The breaking point was reached as a result of an ESPN interview given by Owens on November 3. He expressed his continued unhappiness with his contract situation, claimed, as he had on an earlier occasion, that the Eagles had forced him to sign a "secret waiver" relating to his medical condition during the Super Bowl and objected to the team's not adequately celebrating his 100th career receiving touchdown:
You know [the Club's] reaction shows you the type of class and integrity of an organization that they claim not to be. You know, they claim to be first class and the best organization. I just felt it was an embarrassment. It just shows the lack of class that they had. My publicist talked to the head PR guy, and he made an excuse about (how) they didn't recognize it, or they didn't realize that it was coming up. But I know that was a blatant lie. If it would have been somebody else, they probably would have popped fireworks around the stadium.
And, Owens engaged in another quarterback comparison:
[Graham Bensinger]: Your friend Michael Irvin recently said that if Brett Favre was the starting quarterback for the Philadelphia Eagles, they'd be undefeated right now. What do you think of that comment?
TO: I mean, that's a good assessment, I would agree with that.
GB: How so?
TO: I just feel like just what he brings to the table ... I mean he's the guy. Obviously, a number of commentators will say he's a warrior. He has played with injuries. I just feel like (with) him being knowledgeable about the quarterback position, I just feel like we'd be in a better situation.
According to Coach Reid, Owens' comments inflamed the team. The Player says his words were taken out of context. There were, he notes, positive comments during the interview as well. The Association also directs the arbitrator's attention to Owens' denial, in that interview, that his earlier comment ("I wasn't the one that was tired [in the Super Bowl]") referred to Donovan McNabb:
I think with that comment, I said it probably in regards to my own conditions because I hadn't practiced with the team since my injury. I never referred to Donovan in that comment. A lot of people speculated, and they just assumed that I was talking about Donovan. That's not what I mean, and that's not what I meant. A lot of people, take a lot of things that I say out of context. If I didn't say his name in particular, then I wasn't talking about him.
Several observations are in order. First, Owens' denial, repeated in his testimony at the arbitration hearing, is unpersuasive. It is difficult, at the least, to accept the Player's contention that his statement "I wasn't the one that got tired" should be construed to mean "I was the one who got tired." But the more significant point in all of this is the one discussed earlier -- the perception, one of which the Player was fully aware, was that he had, once more, taken aim at his quarterback. In this highly charged atmosphere, the perceptions are of substantial importance, and they weigh heavily in evaluating the conduct of the Player immediately thereafter, to be discussed below.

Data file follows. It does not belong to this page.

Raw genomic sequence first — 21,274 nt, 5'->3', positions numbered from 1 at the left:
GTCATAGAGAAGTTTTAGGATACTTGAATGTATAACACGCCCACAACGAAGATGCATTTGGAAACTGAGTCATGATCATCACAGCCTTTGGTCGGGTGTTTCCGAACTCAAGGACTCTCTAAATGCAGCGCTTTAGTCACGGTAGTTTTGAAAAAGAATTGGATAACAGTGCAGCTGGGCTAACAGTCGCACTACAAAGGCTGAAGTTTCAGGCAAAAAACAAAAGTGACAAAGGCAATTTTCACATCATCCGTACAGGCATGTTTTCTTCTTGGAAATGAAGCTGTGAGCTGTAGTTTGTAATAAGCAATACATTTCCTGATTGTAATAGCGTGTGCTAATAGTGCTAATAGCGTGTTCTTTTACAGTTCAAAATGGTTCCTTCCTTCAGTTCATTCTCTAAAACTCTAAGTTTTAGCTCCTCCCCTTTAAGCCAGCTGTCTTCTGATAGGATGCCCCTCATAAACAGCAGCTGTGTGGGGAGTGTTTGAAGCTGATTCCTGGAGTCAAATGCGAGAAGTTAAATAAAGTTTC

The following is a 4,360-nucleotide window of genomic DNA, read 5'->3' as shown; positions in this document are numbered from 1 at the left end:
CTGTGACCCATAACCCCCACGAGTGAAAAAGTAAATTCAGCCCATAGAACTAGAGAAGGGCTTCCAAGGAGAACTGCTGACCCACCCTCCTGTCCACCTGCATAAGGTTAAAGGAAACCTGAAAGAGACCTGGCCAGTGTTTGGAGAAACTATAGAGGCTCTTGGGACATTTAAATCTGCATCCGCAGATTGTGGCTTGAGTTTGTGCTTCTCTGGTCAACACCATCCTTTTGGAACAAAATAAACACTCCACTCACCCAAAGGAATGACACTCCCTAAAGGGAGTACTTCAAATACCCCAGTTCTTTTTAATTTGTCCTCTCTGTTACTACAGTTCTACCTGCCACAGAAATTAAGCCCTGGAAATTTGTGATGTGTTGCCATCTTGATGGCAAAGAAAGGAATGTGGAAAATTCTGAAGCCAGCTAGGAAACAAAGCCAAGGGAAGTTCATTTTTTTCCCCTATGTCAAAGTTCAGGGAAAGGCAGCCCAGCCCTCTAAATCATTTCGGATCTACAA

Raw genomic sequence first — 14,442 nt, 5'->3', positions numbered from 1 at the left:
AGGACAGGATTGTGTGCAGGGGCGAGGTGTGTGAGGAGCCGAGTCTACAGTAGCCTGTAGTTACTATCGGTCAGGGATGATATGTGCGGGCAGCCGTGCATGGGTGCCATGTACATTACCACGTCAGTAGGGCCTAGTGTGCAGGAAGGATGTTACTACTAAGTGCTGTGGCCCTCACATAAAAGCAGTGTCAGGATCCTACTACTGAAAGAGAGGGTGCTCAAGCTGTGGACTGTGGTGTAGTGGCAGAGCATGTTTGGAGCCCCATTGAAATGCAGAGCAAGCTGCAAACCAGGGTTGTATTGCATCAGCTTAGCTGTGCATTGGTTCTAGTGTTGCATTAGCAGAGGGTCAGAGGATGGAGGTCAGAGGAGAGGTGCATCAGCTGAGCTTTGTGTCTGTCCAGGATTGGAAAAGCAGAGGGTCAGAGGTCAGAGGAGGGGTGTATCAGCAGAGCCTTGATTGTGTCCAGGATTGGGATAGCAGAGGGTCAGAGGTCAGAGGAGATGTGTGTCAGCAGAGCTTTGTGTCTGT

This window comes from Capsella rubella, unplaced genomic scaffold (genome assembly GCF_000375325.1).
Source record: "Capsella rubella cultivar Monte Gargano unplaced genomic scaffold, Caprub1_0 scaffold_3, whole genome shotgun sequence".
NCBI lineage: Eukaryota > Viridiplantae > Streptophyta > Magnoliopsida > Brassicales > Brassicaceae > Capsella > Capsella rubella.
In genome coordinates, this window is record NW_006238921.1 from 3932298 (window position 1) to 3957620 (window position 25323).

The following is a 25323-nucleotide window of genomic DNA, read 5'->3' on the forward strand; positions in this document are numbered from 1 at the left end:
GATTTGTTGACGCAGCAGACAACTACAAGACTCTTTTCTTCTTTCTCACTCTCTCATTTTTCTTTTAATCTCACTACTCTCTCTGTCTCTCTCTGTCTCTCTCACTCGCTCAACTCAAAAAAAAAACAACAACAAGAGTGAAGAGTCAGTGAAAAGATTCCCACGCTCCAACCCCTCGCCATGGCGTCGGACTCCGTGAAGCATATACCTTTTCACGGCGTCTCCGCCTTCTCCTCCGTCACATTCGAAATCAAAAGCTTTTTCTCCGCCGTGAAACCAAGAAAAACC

Following the interview, the Coach again confronted Owens and told him "he couldn't do those things" and that he was going to have to suspend him. But, Reid proposed a way out. First, the Coach said Owens would need to apologize to the organization publicly. Second, he told Owens to "get with the quarterback and work this thing out. Work it out." Later, testifies the Coach, he learned of more players being upset. He reviewed the transcript, found supportive comments that Owens had made and spoke to him again. He told Owens:
Hey, man, there were some good things in there. But these things right here are wrong. And this team right now, that locker room isn't right. It's just not right. It's just not right. There's too much questioning going on. And a lot of it right now is they are questioning you. And let's just get it straight, or I have to suspend you.
It was at that point, testifies the Coach that he added a third requirement:
I said you need to stand in front of that team and let them know what you meant, and get this thing settled. I even gave him examples because that's not an easy thing for him to do. But I thought it was important. I just thought at that time the team needed to hear -- again, this is a veteran Player they look up to as a football Player and just say, hey, listen -- one of the examples I gave him -- this thing didn't come out right. It didn't come out the way I wanted it to. I even told him it does not need to be a tear-jerker team. I don't need that. I just need it set straight. It didn't come out the way I wanted it to, and it won't happen again. I'm staying away from the TV's and all the radio and so on. I'm staying away from it all. It's not going to happen again.